Winning contestants in the 1956 Miss Correct Posture beauty contest - (from left) Marianne Baba (second place), Lois Conway (Miss Correct Posture) and Ruth Swenson (third place) pose with trophies and their X-rays.
Ralph E. Madsen, the Tall Cowboy. at Capitol in Washington, D.C., Shaking Hands With Senator Morris Sheppard of Texas in 1919. Known simply as "Tex", Ralph E. Madsen, born in 1897, grew to be 7'6" and was considered the tallest man in the United States at that time. He spent most of his life on a ranch in Texas, acquired veterinary skills and was an authority on horses, sheep, cows and pigs. He eventually traveled to every state, Mexico and Canada, always accompanied by his minature horses.
Teenage girls in this time period wore shorter more revealing things, like the swimsuits in this picture. On the far right and far left are less-bad girls, wearing stockings and skirted suits, but still BARE ARMS on the right.
June 30, 1922. Washington policeman Bill Norton measuring the distance between knee and suit at the Tidal Basin bathing beach after Col. Sherrill, Superintendent of Public Buildings and Grounds, issued an order that suits not be over six inches above the knee. National Photo Co.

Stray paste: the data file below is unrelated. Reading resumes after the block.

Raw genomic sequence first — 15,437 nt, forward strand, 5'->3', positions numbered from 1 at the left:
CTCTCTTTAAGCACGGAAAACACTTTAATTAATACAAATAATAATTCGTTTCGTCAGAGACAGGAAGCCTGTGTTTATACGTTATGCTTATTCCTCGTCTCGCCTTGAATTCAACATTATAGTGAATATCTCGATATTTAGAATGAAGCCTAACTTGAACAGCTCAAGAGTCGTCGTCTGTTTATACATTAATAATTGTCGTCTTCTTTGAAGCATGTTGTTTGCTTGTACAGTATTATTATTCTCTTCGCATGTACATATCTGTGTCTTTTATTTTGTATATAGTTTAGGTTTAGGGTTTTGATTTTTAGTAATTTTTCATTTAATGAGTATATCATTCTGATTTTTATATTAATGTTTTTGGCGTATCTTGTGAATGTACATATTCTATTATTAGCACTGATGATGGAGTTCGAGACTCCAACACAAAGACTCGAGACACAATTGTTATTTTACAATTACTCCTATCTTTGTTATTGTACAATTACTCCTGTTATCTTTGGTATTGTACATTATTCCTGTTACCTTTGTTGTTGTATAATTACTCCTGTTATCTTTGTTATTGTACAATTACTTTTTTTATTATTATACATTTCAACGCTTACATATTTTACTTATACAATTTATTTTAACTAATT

Washington, D.C., circa 1919. "Walter Reed Hospital flu ward." One of the very few images in Washington-area photo archives documenting the influenza contagion of 1918-1919, which killed over 500,000 Americans and tens of millions around the globe. Most victims succumbed to bacterial pneumonia following influenza virus infection. Harris & Ewing
Fredi Washington refused to "pass" for white, at Hollywood's suggestion, and was therefore typecast as mixed race and never allowed a flourishing career. Her stance, however, made her an advocate among African Americans.